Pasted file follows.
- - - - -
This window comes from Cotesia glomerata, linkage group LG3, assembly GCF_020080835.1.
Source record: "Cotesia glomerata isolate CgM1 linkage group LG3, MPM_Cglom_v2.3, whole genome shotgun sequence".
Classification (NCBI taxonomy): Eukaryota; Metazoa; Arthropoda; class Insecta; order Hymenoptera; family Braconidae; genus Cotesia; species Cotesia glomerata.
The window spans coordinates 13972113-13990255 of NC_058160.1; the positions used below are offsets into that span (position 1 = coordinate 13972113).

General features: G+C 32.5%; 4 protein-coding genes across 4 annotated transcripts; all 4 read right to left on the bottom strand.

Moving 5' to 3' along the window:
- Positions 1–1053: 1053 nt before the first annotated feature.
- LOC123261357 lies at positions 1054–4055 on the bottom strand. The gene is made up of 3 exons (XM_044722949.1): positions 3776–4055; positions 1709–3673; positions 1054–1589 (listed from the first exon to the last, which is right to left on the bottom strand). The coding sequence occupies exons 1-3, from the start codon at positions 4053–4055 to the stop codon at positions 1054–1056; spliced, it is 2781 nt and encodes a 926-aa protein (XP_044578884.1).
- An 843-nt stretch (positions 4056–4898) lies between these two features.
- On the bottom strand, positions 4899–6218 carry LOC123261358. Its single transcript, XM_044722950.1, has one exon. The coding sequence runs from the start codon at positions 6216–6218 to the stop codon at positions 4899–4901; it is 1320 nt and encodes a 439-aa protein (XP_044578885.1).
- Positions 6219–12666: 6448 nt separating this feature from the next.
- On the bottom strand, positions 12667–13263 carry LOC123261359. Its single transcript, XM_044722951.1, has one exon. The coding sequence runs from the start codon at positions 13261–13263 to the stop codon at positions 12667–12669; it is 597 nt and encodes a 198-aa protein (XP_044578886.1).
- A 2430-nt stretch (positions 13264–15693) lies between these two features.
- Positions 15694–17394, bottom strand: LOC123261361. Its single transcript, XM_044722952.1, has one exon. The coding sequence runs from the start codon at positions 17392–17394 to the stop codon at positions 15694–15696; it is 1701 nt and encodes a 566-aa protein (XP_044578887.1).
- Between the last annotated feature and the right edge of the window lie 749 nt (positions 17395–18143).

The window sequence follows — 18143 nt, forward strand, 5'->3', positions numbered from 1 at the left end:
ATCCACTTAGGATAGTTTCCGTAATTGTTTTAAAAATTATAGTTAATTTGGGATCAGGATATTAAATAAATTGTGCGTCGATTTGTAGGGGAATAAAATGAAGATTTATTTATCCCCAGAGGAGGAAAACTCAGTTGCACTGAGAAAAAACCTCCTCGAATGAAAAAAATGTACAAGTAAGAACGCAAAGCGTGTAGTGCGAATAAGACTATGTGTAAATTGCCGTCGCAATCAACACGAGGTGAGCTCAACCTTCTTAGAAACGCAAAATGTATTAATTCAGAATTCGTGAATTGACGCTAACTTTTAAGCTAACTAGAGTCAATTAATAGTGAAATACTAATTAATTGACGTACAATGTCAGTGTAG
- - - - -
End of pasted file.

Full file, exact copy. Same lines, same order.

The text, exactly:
This window comes from Cotesia glomerata, linkage group LG3, assembly GCF_020080835.1.
Source record: "Cotesia glomerata isolate CgM1 linkage group LG3, MPM_Cglom_v2.3, whole genome shotgun sequence".
Classification (NCBI taxonomy): Eukaryota; Metazoa; Arthropoda; class Insecta; order Hymenoptera; family Braconidae; genus Cotesia; species Cotesia glomerata.
The window spans coordinates 13972113-13990255 of NC_058160.1; the positions used below are offsets into that span (position 1 = coordinate 13972113).

General features: G+C 32.5%; 4 protein-coding genes across 4 annotated transcripts; all 4 read right to left on the bottom strand.

Moving 5' to 3' along the window:
- Positions 1–1053: 1053 nt before the first annotated feature.
- LOC123261357 lies at positions 1054–4055 on the bottom strand. The gene is made up of 3 exons (XM_044722949.1): positions 3776–4055; positions 1709–3673; positions 1054–1589 (listed from the first exon to the last, which is right to left on the bottom strand). The coding sequence occupies exons 1-3, from the start codon at positions 4053–4055 to the stop codon at positions 1054–1056; spliced, it is 2781 nt and encodes a 926-aa protein (XP_044578884.1).
- An 843-nt stretch (positions 4056–4898) lies between these two features.
- On the bottom strand, positions 4899–6218 carry LOC123261358. Its single transcript, XM_044722950.1, has one exon. The coding sequence runs from the start codon at positions 6216–6218 to the stop codon at positions 4899–4901; it is 1320 nt and encodes a 439-aa protein (XP_044578885.1).
- Positions 6219–12666: 6448 nt separating this feature from the next.
- On the bottom strand, positions 12667–13263 carry LOC123261359. Its single transcript, XM_044722951.1, has one exon. The coding sequence runs from the start codon at positions 13261–13263 to the stop codon at positions 12667–12669; it is 597 nt and encodes a 198-aa protein (XP_044578886.1).
- A 2430-nt stretch (positions 13264–15693) lies between these two features.
- Positions 15694–17394, bottom strand: LOC123261361. Its single transcript, XM_044722952.1, has one exon. The coding sequence runs from the start codon at positions 17392–17394 to the stop codon at positions 15694–15696; it is 1701 nt and encodes a 566-aa protein (XP_044578887.1).
- Between the last annotated feature and the right edge of the window lie 749 nt (positions 17395–18143).

The window sequence follows — 18143 nt, forward strand, 5'->3', positions numbered from 1 at the left end:
ATCCACTTAGGATAGTTTCCGTAATTGTTTTAAAAATTATAGTTAATTTGGGATCAGGATATTAAATAAATTGTGCGTCGATTTGTAGGGGAATAAAATGAAGATTTATTTATCCCCAGAGGAGGAAAACTCAGTTGCACTGAGAAAAAACCTCCTCGAATGAAAAAAATGTACAAGTAAGAACGCAAAGCGTGTAGTGCGAATAAGACTATGTGTAAATTGCCGTCGCAATCAACACGAGGTGAGCTCAACCTTCTTAGAAACGCAAAATGTATTAATTCAGAATTCGTGAATTGACGCTAACTTTTAAGCTAACTAGAGTCAATTAATAGTGAAATACTAATTAATTGACGTACAATGTCAGTGTAG